Government says the Minority in Parliament is being hypocritical in its stance over Ghana-US Military cooperation agreement which has become a subject of controversy.
Responding to claims by the Minority that the agreement was new and would lead to the creation of a US military base in Ghana, the Defence Minister Dominic Nitiwul said the erstwhile NDC government had signed two previous agreements with the US Military which gave them precisely the rights that the current agreement is offering.
Quoting portions of the agreements signed in 1998, and 2015, Mr Nitiwul said the erstwhile NDC governments had already committed the Ghana government to the agreement but failed to bring it to Parliament for ratification.
At a press conference in Accra, Wednesday, he said government in the spirit of transparency decided to bring the new agreement to Parliament but that does not mean the rights and obligations under this agreement are entirely new.
“The NDC went to sign this thing in the dark,” he stated, “but we said we will take it to Parliament before we will sign it.”
“We haven’t sold Ghana, they are the people who sold Ghana,” he said in an answer to a question.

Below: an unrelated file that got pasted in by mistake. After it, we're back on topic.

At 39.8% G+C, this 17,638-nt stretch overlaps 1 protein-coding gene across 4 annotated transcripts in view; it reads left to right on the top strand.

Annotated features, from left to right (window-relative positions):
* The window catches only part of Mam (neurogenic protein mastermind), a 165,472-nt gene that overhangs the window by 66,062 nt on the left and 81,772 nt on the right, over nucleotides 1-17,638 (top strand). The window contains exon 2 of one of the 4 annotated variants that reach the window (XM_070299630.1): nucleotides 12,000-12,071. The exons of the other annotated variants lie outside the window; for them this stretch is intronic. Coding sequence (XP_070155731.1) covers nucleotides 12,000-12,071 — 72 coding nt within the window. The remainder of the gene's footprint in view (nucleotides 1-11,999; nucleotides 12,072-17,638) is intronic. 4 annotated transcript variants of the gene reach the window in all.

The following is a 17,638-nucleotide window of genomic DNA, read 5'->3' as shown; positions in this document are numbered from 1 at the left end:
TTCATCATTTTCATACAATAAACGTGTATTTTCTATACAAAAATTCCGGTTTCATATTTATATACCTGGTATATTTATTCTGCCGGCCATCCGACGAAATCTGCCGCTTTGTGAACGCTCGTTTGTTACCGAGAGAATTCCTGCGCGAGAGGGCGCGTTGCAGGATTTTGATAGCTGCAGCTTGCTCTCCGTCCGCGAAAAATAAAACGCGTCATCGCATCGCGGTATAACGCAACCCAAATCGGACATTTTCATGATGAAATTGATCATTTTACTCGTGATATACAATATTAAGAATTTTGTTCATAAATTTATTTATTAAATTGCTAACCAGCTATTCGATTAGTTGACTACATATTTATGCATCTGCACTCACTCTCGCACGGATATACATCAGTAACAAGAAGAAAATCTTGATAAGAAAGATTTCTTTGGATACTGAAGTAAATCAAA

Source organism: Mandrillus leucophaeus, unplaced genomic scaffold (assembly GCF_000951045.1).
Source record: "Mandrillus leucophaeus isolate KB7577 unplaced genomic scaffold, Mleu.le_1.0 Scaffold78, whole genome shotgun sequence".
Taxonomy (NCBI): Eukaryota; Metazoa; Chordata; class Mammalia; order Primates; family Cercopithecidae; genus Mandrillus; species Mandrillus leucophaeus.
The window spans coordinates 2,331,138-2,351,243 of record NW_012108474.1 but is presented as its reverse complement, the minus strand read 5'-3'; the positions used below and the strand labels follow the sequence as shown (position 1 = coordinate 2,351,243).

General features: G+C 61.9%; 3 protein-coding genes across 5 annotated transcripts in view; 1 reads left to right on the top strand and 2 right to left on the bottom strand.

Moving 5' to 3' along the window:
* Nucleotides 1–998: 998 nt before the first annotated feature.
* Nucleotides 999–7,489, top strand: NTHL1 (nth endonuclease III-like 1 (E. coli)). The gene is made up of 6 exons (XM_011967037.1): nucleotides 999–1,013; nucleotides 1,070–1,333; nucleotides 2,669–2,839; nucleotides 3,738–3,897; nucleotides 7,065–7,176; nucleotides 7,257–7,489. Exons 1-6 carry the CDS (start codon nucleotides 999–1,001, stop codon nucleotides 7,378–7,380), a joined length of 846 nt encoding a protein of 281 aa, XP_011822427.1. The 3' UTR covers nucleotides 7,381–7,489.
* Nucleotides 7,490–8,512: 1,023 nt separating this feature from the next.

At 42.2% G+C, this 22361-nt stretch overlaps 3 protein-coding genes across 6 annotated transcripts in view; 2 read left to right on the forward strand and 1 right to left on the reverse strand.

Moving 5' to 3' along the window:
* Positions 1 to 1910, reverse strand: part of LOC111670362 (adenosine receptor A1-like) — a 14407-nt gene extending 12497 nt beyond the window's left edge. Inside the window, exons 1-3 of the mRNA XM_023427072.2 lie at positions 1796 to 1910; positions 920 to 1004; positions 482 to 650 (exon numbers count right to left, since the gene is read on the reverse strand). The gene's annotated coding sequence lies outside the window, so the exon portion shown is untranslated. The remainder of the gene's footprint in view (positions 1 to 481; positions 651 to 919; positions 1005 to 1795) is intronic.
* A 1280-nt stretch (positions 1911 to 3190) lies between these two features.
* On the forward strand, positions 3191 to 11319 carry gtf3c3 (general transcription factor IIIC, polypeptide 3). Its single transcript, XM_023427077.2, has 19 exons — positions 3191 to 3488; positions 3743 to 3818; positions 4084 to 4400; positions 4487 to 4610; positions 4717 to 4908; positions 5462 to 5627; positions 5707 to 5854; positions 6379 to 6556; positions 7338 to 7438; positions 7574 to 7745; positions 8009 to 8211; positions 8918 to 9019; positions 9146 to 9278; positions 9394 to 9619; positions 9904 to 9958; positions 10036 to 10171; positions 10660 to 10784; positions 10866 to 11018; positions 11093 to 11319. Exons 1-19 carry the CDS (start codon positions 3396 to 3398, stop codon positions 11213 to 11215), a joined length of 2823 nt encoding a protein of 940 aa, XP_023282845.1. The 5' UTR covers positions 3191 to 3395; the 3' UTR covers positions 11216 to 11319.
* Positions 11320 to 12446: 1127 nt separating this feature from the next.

The government has come under a barrage of criticism over a military agreement with the US that is believed to undermine Ghana's sovereignty.
Under the agreement, the government will allow the US military unfettered access to some facilities close to the Kotoka International Airport.
The facilities will be a storehouse where military equipment will be stored for exclusive use by the US military.
There have been suggestions the new agreement will end up in the creation of a military base in Ghana, a suggestion government and its US counterparts have been quick to dismiss.
At the press conference, the Defence Minister said on assumption of office he was confronted with the two agreements “secretly” signed by the NDC and the notification that a third agreement will come into force in 2018.
He said for the new agreement to come into force, he gave two conditions one of which was to change the terms of the agreement and the other was to take it to Parliament for ratification.
He said he was also convinced that the request being made by the US government in the third agreement was nothing close to a military base.
According to him, the only thing different from the two agreements signed by the NDC government was the request for the exclusive use of the facilities close to the KIA as well as the primary parking area for joint use by the American and Ghanaian military men.
He was unimpressed with what he said were attempts by the Minority to suggest that the agreement was new and the government was selling the sovereignty of the state at a cost of $20 million.